Paul probably wrote his first letter to the Corinthians in the spring of the year and his second one before winter in the same year.
II Corinthians 1:1 indicates that this letter was to be shared with other believers in the Roman province of Achaia.
Corinth had a reputation for prosperity, but she was also a byword for evil living. It was the place where the Isthmiasn Games were held, which were second only to the Olympics.
This book is an outpouring of the Apostle Paul’s heart toward a group of believers in a church that he had founded and that he dearly loved.
On Paul’s second missionary journey he had visited Corinth, a city in the southwest corner of Greece, where he preached the Gospel and spent eighteen months establishing the church.
Later, Paul had written a letter (I Corinthians) to them in which he dealt with grave and pressing problems confronting the church.
We cannot be sure of all that took place between I and II Corinthians, but it seems that Paul made a visit to Corinth and found that the problems that occasioned the first letter had not been solved (13:1-2). Following this visit he wrote the church a severe and sorrowful letter (2:4), which in all probability was lost in its entirety.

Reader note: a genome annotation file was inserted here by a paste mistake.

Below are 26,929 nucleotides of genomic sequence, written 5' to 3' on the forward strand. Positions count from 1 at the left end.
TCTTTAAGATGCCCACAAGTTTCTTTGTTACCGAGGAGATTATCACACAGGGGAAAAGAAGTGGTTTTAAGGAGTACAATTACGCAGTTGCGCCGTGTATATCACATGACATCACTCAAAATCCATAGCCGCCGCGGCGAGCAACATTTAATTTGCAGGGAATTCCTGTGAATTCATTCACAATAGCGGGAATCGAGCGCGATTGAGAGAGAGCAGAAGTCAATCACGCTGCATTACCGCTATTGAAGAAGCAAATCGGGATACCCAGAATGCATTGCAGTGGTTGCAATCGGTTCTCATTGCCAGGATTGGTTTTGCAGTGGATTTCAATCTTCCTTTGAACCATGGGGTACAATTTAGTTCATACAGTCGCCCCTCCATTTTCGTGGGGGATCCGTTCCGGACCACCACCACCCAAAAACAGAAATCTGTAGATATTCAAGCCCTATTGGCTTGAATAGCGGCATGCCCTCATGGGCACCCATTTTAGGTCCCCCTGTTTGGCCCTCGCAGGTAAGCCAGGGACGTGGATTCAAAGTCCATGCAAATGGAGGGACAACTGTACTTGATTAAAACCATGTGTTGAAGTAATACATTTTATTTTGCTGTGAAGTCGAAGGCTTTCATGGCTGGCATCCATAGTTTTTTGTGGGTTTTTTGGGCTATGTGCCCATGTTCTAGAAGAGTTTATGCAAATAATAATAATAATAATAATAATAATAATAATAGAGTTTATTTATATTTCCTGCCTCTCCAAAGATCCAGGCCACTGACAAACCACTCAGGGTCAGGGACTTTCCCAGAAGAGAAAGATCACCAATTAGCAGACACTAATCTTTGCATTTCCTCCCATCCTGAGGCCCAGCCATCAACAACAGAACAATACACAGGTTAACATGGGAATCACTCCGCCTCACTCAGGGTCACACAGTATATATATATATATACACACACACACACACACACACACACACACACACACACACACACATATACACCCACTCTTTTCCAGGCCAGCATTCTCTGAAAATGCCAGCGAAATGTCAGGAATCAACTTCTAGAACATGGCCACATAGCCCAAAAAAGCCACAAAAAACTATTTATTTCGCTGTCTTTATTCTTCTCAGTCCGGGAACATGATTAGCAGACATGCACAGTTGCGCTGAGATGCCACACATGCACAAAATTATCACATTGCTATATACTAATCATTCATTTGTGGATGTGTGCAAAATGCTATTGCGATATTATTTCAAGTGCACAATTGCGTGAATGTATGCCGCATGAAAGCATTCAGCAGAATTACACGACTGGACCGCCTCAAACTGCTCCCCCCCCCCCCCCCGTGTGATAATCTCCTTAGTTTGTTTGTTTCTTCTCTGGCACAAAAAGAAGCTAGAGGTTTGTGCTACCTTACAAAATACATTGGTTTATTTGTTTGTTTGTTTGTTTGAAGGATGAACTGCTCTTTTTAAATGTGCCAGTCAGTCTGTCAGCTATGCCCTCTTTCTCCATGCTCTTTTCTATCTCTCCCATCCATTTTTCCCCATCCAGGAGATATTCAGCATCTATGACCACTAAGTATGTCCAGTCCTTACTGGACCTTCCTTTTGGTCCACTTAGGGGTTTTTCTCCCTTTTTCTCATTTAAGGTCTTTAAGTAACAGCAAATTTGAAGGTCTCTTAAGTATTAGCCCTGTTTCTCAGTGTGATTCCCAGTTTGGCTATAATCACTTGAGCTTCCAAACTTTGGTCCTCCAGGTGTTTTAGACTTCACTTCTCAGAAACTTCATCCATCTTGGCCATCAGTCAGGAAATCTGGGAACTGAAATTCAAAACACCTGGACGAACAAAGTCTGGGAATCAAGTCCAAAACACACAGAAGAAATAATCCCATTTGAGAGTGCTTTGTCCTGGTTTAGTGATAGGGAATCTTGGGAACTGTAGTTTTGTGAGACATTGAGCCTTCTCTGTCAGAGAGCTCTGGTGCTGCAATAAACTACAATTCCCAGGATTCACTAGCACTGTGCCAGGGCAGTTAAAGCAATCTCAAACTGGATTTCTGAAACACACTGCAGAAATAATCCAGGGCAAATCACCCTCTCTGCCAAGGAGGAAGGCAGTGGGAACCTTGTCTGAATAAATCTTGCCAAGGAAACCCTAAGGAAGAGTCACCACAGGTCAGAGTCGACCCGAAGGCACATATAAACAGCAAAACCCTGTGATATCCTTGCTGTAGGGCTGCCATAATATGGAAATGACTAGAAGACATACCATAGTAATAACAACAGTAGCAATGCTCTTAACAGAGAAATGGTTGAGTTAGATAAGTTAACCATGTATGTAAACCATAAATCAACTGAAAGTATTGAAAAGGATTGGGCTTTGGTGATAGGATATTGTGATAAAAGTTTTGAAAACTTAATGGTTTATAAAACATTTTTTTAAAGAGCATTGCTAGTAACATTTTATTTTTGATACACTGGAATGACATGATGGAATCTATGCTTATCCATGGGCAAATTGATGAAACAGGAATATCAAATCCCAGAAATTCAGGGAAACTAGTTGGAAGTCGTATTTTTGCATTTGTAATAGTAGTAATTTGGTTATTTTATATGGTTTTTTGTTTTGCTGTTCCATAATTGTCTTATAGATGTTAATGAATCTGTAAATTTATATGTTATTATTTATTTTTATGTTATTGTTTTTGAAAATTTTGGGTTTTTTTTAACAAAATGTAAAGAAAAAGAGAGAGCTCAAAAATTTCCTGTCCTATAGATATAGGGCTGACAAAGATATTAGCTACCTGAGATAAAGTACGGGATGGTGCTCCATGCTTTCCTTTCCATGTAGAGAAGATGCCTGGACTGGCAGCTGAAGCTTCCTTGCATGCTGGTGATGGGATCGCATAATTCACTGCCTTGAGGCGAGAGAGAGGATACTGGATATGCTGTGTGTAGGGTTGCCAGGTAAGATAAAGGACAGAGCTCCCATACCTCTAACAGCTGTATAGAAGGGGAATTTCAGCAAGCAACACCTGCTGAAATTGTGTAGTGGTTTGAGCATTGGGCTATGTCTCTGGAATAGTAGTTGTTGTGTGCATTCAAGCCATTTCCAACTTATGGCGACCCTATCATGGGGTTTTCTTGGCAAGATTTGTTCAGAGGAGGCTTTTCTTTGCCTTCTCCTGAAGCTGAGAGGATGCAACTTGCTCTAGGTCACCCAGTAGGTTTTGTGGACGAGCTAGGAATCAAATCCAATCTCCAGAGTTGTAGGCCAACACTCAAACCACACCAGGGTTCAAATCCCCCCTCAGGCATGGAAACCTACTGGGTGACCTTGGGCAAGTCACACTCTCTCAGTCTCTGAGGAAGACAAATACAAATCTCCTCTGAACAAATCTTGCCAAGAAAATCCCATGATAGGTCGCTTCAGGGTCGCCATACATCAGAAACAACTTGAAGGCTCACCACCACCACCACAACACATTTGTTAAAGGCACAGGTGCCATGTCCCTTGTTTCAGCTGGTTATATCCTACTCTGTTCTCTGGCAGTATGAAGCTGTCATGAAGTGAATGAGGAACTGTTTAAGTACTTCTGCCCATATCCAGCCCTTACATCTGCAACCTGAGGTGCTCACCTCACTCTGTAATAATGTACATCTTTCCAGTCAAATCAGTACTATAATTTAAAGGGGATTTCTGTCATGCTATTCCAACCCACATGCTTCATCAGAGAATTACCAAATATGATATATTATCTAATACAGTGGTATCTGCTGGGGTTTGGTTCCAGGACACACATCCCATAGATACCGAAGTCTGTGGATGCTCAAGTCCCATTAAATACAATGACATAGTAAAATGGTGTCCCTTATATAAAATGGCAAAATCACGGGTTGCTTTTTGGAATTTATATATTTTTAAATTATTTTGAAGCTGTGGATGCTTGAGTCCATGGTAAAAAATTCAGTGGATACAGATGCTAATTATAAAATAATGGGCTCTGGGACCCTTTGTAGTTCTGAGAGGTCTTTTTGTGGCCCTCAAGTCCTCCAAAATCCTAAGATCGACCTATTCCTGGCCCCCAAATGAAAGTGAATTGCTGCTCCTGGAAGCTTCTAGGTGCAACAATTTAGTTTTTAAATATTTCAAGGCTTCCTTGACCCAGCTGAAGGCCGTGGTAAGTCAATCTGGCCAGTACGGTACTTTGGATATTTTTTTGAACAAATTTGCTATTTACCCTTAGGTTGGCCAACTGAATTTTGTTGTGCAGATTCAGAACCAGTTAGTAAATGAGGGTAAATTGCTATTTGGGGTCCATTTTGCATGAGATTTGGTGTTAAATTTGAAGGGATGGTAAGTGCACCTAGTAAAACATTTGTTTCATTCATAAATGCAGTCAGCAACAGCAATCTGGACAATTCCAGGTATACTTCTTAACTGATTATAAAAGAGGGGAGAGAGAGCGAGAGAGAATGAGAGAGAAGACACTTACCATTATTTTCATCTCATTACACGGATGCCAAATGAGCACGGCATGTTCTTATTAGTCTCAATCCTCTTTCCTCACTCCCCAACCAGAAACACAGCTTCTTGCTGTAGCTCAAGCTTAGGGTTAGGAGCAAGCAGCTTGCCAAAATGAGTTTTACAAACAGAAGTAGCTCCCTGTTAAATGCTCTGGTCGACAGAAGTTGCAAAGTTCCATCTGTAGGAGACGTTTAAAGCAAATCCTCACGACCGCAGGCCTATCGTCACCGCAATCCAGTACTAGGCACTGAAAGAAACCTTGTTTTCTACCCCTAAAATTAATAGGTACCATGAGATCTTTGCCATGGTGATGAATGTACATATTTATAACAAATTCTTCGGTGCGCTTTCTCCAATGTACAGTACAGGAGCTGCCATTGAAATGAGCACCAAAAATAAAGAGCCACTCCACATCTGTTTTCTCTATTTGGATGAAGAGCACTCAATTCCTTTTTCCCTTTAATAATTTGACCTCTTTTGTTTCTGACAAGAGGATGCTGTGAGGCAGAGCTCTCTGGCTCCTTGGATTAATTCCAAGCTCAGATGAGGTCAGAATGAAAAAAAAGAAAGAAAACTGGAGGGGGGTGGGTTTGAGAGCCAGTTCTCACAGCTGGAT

After receiving word from Titus the good news that the church had repented, Paul wrote this letter from Philippi (in Macedonia), hoping to visit them again soon (12:14).
Keep in mind that these Corinthian believers were subjected to persecution from enemies without and to treachery from enemies within their group.
Few passages in the Bible so clearly present the case for sacrificial giving as 8:1-9:15 does.
As we read this intensely personal letter, we need to listen to Paul’s words of love and exhortation and his commitment to the truth of the Word of God.